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Product designers have the responsibility of ensuring the product they design goes to production without any issues. There are various snippets of “knowledge” available in the form of historic production documents, shop floor records, case studies, etc., both offline and online, that can greatly help get an early insight into potential issues. However, a major drawback is the lack of identifying “knowledge” based on this due to their fragmented distribution. Now, researchers at the Indian Institute of Science, Bangalore, Mr. N. Madhusudanan, Prof. Amaresh Chakrabarti and Prof. B. Gurumoorthy, at the Centre for Product Design and Manufacturinghave developed a method for automatically recovering relevant information from document collections. They validated this methodology in the context of aircraft assembly.
In a society dominated by people who can independently carry out daily activities, the challenges faced by differently abled individuals are rarely acknowledged. With thoughtful design approaches, simple day-to-day activities could be made easier for such individuals. A great example of this is a novel hygiene product designed by Master students Shubham Pudke and Suyog Dhanawade under the guidance of Prof. Dibakar Sen at the Centre for Product Design and Manufacturing, Indian Institute of Science, Bangalore to aid disabled women with just one functional hand. The newly designed sanitary napkin wearing aid not only meets the hygienic demands, but also enables its use without relying on a caregiver. “Activities of daily lives are primary activities for everyone for their dignity and independence from physical support of others. It enables other family members to explore sources of earnings when the primary bread earner becomes disabled due to any circumstances”, says Prof. Sen, elaborating on the motivation for the study.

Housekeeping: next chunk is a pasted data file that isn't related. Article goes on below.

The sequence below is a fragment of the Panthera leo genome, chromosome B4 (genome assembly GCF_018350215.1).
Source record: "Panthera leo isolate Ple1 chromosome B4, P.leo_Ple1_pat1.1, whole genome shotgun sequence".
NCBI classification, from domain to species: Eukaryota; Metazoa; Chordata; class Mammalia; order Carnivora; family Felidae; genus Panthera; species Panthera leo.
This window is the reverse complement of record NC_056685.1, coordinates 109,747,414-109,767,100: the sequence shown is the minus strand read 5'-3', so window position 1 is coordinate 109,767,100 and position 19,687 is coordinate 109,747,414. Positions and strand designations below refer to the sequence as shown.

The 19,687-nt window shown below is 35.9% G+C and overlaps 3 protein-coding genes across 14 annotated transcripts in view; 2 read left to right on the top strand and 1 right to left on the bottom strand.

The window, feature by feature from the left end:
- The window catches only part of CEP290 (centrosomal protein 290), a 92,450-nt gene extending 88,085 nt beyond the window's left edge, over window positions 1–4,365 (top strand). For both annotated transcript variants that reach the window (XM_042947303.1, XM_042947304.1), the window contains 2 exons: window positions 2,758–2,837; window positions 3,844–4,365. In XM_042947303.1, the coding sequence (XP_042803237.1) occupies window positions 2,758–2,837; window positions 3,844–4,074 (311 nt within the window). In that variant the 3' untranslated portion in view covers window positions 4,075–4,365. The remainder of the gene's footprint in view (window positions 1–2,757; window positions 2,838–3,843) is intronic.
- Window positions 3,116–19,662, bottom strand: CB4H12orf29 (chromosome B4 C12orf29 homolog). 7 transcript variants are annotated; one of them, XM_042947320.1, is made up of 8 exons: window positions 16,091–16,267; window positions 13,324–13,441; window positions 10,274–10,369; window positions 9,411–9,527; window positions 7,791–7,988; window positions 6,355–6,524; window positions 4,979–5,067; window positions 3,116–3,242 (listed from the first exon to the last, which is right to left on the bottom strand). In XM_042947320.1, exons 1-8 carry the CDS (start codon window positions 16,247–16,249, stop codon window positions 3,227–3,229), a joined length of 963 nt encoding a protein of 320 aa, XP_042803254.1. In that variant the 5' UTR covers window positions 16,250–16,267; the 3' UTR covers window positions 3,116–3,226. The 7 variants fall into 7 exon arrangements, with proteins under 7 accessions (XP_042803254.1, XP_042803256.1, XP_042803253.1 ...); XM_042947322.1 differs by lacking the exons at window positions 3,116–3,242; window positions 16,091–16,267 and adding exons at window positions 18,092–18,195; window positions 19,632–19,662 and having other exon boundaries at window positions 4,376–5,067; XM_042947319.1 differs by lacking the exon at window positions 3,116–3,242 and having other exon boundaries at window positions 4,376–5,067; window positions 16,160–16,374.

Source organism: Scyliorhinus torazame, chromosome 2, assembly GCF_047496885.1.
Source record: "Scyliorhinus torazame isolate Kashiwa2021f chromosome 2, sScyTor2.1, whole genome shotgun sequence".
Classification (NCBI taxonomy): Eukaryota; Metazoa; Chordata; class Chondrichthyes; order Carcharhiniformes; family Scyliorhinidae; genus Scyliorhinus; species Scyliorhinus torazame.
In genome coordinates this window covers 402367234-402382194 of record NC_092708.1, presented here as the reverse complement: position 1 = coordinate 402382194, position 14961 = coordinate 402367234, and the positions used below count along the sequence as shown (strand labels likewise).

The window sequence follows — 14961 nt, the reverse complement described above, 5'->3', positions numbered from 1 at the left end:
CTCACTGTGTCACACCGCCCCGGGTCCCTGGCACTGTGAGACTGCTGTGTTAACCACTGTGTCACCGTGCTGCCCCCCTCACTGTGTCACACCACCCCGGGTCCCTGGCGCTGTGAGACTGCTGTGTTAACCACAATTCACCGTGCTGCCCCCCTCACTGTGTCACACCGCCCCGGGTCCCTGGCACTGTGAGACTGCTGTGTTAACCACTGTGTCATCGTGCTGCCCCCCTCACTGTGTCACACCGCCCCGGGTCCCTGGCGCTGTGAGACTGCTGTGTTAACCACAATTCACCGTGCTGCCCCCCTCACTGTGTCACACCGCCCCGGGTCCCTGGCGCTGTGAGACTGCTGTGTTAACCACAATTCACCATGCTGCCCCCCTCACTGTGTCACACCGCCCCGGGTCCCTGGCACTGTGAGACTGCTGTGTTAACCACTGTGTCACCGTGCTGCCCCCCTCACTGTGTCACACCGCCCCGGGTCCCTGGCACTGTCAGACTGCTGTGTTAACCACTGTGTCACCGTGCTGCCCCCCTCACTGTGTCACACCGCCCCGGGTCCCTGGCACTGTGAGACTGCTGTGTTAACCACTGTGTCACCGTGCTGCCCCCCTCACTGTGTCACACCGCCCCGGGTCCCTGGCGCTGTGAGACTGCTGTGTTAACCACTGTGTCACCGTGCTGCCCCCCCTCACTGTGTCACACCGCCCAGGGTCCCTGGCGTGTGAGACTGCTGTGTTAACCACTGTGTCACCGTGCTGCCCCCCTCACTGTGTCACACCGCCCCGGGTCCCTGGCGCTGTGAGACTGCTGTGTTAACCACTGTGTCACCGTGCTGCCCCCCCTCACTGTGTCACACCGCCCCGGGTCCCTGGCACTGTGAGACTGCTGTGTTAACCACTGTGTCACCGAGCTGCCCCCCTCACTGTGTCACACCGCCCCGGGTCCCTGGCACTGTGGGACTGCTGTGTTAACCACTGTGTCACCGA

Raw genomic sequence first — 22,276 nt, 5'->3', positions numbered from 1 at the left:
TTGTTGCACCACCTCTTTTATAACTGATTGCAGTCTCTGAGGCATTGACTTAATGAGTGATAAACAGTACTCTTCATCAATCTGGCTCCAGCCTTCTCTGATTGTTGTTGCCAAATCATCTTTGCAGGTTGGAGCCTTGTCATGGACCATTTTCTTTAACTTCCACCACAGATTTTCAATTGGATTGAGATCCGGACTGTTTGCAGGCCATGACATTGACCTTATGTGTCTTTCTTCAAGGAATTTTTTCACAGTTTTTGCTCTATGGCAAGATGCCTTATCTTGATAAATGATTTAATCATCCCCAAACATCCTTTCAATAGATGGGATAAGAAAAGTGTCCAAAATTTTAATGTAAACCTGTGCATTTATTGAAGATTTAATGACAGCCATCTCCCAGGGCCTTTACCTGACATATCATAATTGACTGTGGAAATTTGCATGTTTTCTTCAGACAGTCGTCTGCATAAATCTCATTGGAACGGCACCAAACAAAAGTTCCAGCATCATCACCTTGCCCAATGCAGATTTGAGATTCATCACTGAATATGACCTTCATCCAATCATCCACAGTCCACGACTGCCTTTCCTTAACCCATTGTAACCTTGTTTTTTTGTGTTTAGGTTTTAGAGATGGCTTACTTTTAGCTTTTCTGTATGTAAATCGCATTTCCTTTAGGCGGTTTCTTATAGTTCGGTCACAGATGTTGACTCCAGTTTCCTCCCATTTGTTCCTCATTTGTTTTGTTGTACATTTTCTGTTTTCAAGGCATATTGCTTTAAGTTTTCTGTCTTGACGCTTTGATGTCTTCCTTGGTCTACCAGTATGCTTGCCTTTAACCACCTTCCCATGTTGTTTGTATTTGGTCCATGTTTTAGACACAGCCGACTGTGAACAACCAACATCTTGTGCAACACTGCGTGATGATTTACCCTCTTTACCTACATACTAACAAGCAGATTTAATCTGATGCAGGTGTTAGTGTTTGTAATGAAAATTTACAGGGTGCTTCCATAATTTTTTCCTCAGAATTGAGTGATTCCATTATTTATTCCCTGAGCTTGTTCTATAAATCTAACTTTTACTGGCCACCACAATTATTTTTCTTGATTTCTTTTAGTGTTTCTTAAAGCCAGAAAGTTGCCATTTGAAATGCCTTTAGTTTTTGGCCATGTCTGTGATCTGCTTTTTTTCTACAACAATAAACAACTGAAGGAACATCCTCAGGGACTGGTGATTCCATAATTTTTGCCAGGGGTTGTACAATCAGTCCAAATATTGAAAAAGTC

In a multinational collaborative study, researchers have designed a novel mobile app that can help novice designers in converting existing artifacts or mechanical objects into abstract representations. Prof. Amaresh Chakrabarti from the Centre for Product Design and Manufacturing, Indian Institute of Science, Bangalore and his team, consisting of researchers from Taiwan, have used Augmented Reality to build this tool that can aid design innovation.